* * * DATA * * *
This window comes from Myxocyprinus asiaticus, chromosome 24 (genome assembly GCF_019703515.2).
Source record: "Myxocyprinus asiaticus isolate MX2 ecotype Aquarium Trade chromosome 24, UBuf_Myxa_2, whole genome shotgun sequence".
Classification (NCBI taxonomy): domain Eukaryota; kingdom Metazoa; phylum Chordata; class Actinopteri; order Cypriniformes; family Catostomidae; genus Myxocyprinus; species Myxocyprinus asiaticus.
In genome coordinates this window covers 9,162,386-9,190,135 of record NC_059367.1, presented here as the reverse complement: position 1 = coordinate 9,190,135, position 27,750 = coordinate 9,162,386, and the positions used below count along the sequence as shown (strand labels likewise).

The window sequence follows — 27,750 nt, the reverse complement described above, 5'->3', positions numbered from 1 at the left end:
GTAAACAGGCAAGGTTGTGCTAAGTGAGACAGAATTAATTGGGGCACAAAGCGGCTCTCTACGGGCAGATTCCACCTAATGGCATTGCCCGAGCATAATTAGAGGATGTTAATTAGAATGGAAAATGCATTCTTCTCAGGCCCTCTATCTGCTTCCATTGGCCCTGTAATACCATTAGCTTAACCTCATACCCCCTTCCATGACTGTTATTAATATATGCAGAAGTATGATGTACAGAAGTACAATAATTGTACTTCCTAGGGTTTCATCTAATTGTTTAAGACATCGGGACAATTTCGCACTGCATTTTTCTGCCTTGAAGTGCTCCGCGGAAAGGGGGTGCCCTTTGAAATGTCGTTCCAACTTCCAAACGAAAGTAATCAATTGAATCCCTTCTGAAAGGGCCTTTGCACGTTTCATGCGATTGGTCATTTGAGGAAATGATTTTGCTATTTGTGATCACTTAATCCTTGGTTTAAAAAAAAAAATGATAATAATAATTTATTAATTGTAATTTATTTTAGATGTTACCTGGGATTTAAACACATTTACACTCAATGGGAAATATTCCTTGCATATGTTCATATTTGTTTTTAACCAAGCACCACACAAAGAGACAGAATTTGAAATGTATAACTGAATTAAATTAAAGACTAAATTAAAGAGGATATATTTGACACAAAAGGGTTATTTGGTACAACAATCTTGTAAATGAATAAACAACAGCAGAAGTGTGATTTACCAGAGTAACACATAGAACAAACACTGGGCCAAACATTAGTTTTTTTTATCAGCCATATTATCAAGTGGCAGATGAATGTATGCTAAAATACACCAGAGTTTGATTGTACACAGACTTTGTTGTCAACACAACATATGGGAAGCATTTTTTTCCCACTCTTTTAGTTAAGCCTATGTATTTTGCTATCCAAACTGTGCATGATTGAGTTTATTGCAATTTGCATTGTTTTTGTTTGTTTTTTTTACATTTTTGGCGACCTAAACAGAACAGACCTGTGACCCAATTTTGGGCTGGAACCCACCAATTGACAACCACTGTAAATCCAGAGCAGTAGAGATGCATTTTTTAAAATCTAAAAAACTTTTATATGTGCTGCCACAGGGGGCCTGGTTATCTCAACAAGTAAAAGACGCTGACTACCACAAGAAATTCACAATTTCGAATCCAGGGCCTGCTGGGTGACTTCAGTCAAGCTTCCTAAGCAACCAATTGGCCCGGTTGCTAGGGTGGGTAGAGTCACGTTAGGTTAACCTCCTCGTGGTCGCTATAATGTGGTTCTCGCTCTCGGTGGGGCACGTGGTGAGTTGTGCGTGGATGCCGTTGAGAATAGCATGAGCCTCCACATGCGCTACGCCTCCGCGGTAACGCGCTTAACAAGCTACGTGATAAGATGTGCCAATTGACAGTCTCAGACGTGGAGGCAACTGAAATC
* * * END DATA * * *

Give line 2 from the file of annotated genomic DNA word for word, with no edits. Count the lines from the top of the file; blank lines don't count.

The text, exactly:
Source record: "Myxocyprinus asiaticus isolate MX2 ecotype Aquarium Trade chromosome 24, UBuf_Myxa_2, whole genome shotgun sequence".